By the next morning there was an email in my inbox from his secretary. It read:
Mr. Hernandez I am a good friend with both Franco families in Selma. This is why Mr. Sutton asked me to email you. Below are the phone numbers to both families. Good luck. –Irene
I emailed her back.
Irene, thank you for your help with locating the Franco families. Will they be expecting me to call them?—Tim
Mr. Hernandez I called them last night to ask if it was okay for you to call them. It is fine. They know. Good luck. –Irene
The first Franco family I called a young girl answered. I asked to speak with her father or mother. She said they were not there but that she would pass my message on to them. I told her about my book project and research, to which she replied, I don’t think we’re the Franco family you’re looking for. All of our relatives live in Texas. My family has only lived here for a few years. Still, I said, can you please have your father contact me?
I had one more number to call.
When she answered the phone I could tell she was elderly. She was reluctant to talk with me at first, until I tossed a few names around, mostly that of Irene, our mutual friend. She lightened up and agreed to answer some questions.
How long have you lived in Selma? I started in.
All my life, she replied.
How old are you, if you don’t mind me asking?
Eighty six, she said.
A surge rose up in my chest and throat. This was Bea Franco’s approximate age.
Do you have any brothers or nephews or sons named Albert?
Are you sure? I prodded.
Of course I’m sure, she said. My boys names are Joe, George, and Ernesto.
How about a daughter?
I told you, I’m not the person you’re looking for. You got the wrong person.
Ma’am, I said, can you answer just two more questions? Was there ever cotton in Selma?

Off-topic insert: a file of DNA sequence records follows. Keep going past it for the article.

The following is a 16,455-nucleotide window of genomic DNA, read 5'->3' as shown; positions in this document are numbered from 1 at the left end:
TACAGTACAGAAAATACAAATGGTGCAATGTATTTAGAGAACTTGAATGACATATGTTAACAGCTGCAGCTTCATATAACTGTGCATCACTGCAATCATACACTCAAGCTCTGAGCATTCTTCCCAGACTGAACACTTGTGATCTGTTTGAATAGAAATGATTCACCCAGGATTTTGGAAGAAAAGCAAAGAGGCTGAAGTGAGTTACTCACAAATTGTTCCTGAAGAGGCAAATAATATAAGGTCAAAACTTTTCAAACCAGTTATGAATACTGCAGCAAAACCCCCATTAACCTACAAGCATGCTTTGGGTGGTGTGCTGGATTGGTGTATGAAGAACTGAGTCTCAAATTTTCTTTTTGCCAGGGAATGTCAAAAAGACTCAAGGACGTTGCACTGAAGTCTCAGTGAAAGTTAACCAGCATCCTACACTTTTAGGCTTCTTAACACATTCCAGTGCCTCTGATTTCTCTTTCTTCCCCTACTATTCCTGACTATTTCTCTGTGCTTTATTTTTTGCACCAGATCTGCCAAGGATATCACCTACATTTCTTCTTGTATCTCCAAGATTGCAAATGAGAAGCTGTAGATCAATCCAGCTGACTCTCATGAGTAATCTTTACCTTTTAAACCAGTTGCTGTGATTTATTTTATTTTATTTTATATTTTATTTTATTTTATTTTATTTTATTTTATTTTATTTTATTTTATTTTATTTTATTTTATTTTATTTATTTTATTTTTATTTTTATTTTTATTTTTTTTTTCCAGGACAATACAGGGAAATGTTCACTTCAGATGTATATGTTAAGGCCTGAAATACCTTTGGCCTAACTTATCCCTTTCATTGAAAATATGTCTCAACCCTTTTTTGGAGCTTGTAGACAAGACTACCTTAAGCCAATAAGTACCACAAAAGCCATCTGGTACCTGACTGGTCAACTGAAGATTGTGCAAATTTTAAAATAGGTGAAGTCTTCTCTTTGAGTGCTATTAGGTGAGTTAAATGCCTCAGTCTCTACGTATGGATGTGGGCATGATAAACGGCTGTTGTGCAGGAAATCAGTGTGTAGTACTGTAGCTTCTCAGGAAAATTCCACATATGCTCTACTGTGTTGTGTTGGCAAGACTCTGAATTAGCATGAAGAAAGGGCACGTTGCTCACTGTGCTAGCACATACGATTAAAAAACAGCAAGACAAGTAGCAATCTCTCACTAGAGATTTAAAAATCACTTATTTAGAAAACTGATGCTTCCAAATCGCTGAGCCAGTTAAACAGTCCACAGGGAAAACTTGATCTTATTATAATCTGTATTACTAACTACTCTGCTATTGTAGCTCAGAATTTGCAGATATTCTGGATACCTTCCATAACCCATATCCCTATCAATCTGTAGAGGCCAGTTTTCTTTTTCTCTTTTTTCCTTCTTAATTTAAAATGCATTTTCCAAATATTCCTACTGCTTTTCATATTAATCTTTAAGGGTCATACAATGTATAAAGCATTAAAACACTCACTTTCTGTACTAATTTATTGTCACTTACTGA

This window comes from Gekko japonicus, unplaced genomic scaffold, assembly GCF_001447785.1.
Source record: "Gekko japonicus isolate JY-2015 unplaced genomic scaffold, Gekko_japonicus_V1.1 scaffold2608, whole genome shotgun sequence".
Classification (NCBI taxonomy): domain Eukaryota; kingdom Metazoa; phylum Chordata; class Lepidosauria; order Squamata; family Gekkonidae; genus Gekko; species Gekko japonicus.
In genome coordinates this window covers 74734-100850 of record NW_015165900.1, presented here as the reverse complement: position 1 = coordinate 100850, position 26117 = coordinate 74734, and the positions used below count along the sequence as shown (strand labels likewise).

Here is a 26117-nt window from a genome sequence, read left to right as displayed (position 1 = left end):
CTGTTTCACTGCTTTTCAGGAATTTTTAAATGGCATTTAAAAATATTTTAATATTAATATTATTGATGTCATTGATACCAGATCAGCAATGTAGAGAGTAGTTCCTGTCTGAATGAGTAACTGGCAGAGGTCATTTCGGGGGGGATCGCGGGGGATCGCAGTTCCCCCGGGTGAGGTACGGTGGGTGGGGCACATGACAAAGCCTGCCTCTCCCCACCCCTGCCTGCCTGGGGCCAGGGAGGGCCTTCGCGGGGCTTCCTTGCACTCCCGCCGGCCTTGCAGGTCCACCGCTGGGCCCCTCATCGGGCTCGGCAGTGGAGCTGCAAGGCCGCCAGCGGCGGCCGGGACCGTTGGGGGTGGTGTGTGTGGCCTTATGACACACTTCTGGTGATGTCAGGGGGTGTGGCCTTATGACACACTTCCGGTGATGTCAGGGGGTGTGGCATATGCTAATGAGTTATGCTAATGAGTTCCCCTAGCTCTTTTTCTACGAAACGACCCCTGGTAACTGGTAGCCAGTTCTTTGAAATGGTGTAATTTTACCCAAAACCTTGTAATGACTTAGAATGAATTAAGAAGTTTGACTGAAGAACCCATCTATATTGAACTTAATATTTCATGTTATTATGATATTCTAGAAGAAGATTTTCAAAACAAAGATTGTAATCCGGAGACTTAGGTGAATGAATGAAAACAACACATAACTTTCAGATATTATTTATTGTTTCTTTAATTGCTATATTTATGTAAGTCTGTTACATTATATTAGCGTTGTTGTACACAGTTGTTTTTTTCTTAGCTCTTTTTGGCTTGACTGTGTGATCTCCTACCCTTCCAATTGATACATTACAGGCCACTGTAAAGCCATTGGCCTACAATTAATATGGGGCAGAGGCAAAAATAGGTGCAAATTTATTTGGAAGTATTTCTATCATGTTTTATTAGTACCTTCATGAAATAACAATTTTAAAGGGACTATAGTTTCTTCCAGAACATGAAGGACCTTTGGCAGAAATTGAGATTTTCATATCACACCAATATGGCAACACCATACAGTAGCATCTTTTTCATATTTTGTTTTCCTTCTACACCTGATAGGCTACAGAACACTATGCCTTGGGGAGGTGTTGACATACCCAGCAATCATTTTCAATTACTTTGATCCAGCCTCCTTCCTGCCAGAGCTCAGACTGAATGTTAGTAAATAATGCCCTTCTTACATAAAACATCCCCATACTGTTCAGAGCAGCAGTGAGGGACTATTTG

Are you sure? Because some people have told me there was, and others…
Okay, right, well, do you by any chance know where there used to be a tent city here in Selma back in the late forties?
I wouldn’t know that, she said, we were truckers, not fruit pickers.
Sensing her displeasure, I decided to leave her by saying, Ma’am, if you have any relatives, or remember any of the answers to my questions, would you mind giving me a call back? I can give you my number…
Look, she said sternly, I just don’t want you writing about me, okay?
A dead silence hung in the air.
No ma’am, I’m not writing about you. I’m writing about a woman named Bea Franco who used to live in Selma in the forties, a field worker, she was…
Just don’t write about me, she reiterated, this time with more force.
I wont, I said. I was curious about the hint of paranoia in her voice.
Another woman grabbed the phone from her.
Hi, the voice said. Sorry about my mother, she’s tired. She’s old and tired. She hates talking to people, especially on the phone.
Don’t worry about it, I said. Look, I was telling your mother that I’d like to give her my number in case she remembers anything.
That’s fine, the voice said, I’ll make sure she gets it.